Tuesday, June 08, 2010

Adieu Guy Boucher

This past week, the Montreal Canadiens lost their young dauphin, the rising star that is Guy Boucher. A French Canadian student of the game who has succeeded at every level so far due to his diligence and the creative new development of tactics.

He’s the coach that any team would want. Eventually.

Habs fan reaction has been predictably sour on this departure. Boucher was seen as a star signing last season, even before he went to work for the organization. Following a season of success in the AHL and of player development the likes of which we have seldom seen in three decades in Montreal, his star only seemed brighter.

My personal take on this is that the Habs did the right thing here.

First, they did the right thing for the man. Boucher now leaves the Canadiens family with nothing but cherished memories. This will always be the team that gave him his break, and now too the team that didn’t begrudge him his next one.

Second, they honour their commitment to Jacques Martin, who like his calm demeanor or not, must be given loads of credit for his revamp of the team that can suddenly compete with the big boys.

Finally, they didn’t panic. Panic would have been hiring Boucher on as head coach for fear that he may be great. Such hirings are unwise, as they take us further from the well laid plan that was so painful to instigate one short year ago. A veteran coach was needed, and probably still is, while veterans are forged from the young generation of leaders coming through.

Still reasons to denounce this move do exist. In the vein of a Leclair trade that still haunts many a fan’s dreams, there’s the what if? What if Boucher wins the Cup elsewhere? What if he wins the Jack Adams?

It’s easy to get caught up in all these what ifs, but often forgot is the other side of the coin: What if Guy Boucher takes time to adjust to the league like the vast majority of coaches who come through?

Among the reasons to take confident comfort in this move, the story of one William Scott Bowman is foremost.

Scotty Bowman entered the Canadiens organization as a star more than 50 years before Guy Boucher ever did. At his hiring in the early 1950s, Bowman was a former junior Canadien who had impressed his mentors. Early in his post-player days, Scotty was made assistant of the Junior Canadiens under the mercurial Sam Pollock. Memorial Cup finals and championships followed as he made his name within the Forum’s halls.

After stints coaching in Ottawa and Peterborough, Scotty was moved internally to the position of chief scout of amateur talent (a latter-day Trevor Timmins). In any case, the Canadiens weren’t going to let his feet get cold. When he was ready, he took full duties as coach of the Montreal Junior Canadiens ¬ the main feeder to the star-laden team in the NHL.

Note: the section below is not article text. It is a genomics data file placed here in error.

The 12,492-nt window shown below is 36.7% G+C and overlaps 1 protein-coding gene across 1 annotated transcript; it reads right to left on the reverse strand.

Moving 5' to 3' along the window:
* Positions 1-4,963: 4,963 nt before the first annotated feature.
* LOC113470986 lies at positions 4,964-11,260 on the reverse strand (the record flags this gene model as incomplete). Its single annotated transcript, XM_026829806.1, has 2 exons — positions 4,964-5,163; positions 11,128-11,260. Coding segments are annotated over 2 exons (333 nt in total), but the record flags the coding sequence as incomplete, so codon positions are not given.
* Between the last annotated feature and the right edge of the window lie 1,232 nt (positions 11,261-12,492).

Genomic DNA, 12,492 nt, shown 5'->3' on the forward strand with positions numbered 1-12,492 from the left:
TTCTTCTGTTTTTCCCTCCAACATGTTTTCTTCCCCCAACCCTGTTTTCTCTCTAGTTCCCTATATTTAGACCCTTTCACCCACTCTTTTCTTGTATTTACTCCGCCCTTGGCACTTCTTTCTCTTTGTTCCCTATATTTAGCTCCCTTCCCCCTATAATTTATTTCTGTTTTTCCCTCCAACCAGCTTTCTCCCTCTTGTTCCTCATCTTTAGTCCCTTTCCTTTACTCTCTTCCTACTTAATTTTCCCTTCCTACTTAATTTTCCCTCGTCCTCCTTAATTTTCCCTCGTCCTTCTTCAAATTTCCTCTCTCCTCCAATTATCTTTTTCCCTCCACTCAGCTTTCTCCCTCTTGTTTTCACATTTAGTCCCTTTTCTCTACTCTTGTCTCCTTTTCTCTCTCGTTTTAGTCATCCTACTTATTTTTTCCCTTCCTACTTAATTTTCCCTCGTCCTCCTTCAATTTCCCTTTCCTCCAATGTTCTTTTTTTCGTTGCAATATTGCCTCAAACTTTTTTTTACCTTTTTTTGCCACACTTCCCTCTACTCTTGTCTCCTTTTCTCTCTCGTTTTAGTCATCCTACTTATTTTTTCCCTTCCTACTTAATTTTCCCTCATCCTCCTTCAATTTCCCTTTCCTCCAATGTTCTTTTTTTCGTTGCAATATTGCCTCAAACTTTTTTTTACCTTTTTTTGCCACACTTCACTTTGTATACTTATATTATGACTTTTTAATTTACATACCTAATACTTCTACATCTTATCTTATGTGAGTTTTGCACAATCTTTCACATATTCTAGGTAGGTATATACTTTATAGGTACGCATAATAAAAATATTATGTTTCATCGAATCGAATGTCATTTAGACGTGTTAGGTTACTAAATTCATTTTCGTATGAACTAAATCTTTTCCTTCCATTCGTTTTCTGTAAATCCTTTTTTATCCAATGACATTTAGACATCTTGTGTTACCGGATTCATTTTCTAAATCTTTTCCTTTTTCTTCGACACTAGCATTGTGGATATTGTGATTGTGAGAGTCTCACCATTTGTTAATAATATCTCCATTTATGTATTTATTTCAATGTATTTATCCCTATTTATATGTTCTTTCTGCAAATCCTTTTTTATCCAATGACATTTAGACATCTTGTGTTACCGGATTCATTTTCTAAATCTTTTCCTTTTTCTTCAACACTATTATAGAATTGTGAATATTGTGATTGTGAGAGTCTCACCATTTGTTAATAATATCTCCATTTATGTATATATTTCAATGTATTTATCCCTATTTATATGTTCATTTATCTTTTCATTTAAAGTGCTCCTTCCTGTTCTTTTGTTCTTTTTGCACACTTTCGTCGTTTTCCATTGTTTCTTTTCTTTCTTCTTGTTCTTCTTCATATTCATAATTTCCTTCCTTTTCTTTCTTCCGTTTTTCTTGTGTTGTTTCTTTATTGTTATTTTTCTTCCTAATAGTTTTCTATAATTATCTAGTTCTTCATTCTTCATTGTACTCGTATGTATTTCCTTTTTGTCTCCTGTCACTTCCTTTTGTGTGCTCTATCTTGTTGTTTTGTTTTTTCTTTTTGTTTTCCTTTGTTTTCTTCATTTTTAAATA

Then, in 1967-68, the NHL expanded its operations to include 6 more cities. Opportunities that had been sewn up by playing and coaching talent alike until then were suddenly doubled. For the Canadiens, this presented a choice. Would Scotty Bowman be shoehorned into the pro ranks alongside Toe Blake, would they put their organizational foot down and try to bar his way, or would they let the star they had nurtured fly the coop.

They chose the latter and Scotty was allowed to depart in order to become an assistant to Lynn Patrick in St. Louis. As Scotty recalls it, he decided to take a chance then too:
"Montreal was a very strong team at the time. Toe Blake was coaching. I got a chance to go to the NHL when they expanded. It's hard to turn down a chance to get into the NHL. I was coaching the Junior Canadiens who had moved back to Montreal. I got the opportunity to go to St. Louis from Lynn Patrick. He was going to be the general manager, and I coached his son Craig in junior hockey in Montreal. When he got the job with the Blues, he hired me as his assistant. I decided I really should take a chance. I was fortunate the league expanded and I got an opportunity to get to one of the expansion franchises."
His time in St. Louis was a success, after becoming head coach after mere weeks into the season, Scotty’s teams went on to reach the finals in each of his first three seasons in the NHL. No doubt Scotty learned much.

Apprenticeship completed, his old head coach and friend Sam Pollock convinced Scotty to rejoin his hometown club in 1971. The rest is history.

Guy Boucher may never match Scotty Bowman’s achievements, but his path to the NHL coaching ranks is at least somewhat similar. In both cases, the coaches had keen eyes for talent, a commitment to winning and the determination to outstretch their rival coaches. Both were also known stars of the Canadiens organizations they were part of.

In following Bowman’s path out of the Canadiens family to stretch his legs, we hope that the similarities continue ¬ there’s really nothing else to be done. In the new world of the NHL, where teams from one season rarely resemble the one three years down the line, there’s no real reason to fret over Boucher. We simply hope he can learn and thrive while keeping the candle he has for the Canadiens organization flickering until the opportunity for his return may come.

Suivant, next.

On a related note, one would think that the hiring of Guy Boucher last year will have taught the Canadiens management team a valuable lesson about installing quality personnel under the main team. I hope that in addition to holding early camps, firing scouts, signing Americans and negotiating with Plekanec that Gauthier is dedicating a substantial slab of time to scouting the next Bulldogs coach.

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